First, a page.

LOUISVILLE, Ky. (WDRB) -- A powerful state Senator is calling for a criminal investigation into the former CEO of Braidy Industries.
Sen. Chris McDaniel, a Republican who chairs the Appropriations and Revenue Committee, told WDRB News on Wednesday the probe is warranted after new reports that Craig Bouchard misled his company's board, and state officials, about plans to build a $1.7 billion aluminum plant near Ashland, Kentucky.
The project would have provided thousands of new jobs in an area that badly needs them.
“The fact is that this guy came in and sold people who wanted nothing more than to go to work,” McDaniel said. “He sold them a bill of goods.”
McDaniel wants Attorney General Daniel Cameron to conduct a criminal investigation.
“What was done here was criminal, and I hope the attorney general takes a hard look, and I hope some people end up in jail on this one,” he said.
In 2017, then-Gov. Matt Bevin pushed for state lawmakers to approve investing $15 million in taxes in the project, sight unseen.
“Bevin got conned by a con man,” Senate Minority Floor Leader Morgan McGarvey said.
McGarvey said state incentives for businesses are sometimes a gamble. But he said, based on what he has seen, the Braidy deal does deserve more scrutiny.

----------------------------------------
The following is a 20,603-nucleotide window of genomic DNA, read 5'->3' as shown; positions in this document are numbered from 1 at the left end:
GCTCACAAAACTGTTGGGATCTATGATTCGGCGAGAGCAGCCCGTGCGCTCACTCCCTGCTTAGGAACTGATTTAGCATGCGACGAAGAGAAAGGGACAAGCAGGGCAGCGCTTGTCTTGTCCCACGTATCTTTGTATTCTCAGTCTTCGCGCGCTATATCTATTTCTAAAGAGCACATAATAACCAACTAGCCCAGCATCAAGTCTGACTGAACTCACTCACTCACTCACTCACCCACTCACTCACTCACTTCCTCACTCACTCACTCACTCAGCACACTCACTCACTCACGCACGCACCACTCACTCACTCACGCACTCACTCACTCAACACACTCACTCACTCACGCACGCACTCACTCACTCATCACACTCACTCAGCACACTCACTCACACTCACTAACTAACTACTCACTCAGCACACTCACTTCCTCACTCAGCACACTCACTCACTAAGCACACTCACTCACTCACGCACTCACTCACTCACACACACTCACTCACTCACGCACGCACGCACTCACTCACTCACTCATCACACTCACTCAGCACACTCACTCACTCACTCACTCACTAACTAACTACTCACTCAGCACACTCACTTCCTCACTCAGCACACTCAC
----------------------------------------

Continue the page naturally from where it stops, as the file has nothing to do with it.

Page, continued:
“It paints an incredibly damning picture of what Craig Bouchard did at the company, and so I think it does warrant further investigation,” he said.
Cameron's office said it is working with the state Economic Development Cabinet to examine documents connected to the Braidy deal but would not comment further on any pending investigation.
McDaniel said he will push to force Braidy Industries to refund the state’s $15 million investment.
When asked about it on Tuesday, Gov. Andy Beshear said he is watching the situation and wants to make sure the aluminum mill is not a viable project before he takes any steps.
“If that project ultimately doesn’t move forward, I’m going to go get our money,” Beshear said.
In the meantime, the two lawmakers said they have learned a $15 million lesson.
“State government has no business being a shareholder in a private company,” McDaniel said.
“No one before Gov. Bevin had ever taken money and directly invested it in a company like this,” McGarvey said. “I don’t think you’ll see an administration do that again.”
Bevin did not respond to a Twitter message asking for comment.
Bouchard, who has been ousted from Braidy Industries, is suing to regain his leadership role and denies he did anything wrong.
Both senators said they feel most badly for the people who live and work in the Ashland area.
“What my concern is that the state will have lost the jobs promised and the hope given to the people of northeastern Kentucky,” McGarvey said.
“I’m saddened,” McDaniel added. “I'm saddened for those people in eastern Kentucky who thought that this was going to come to fruition. I’m also very angry.”
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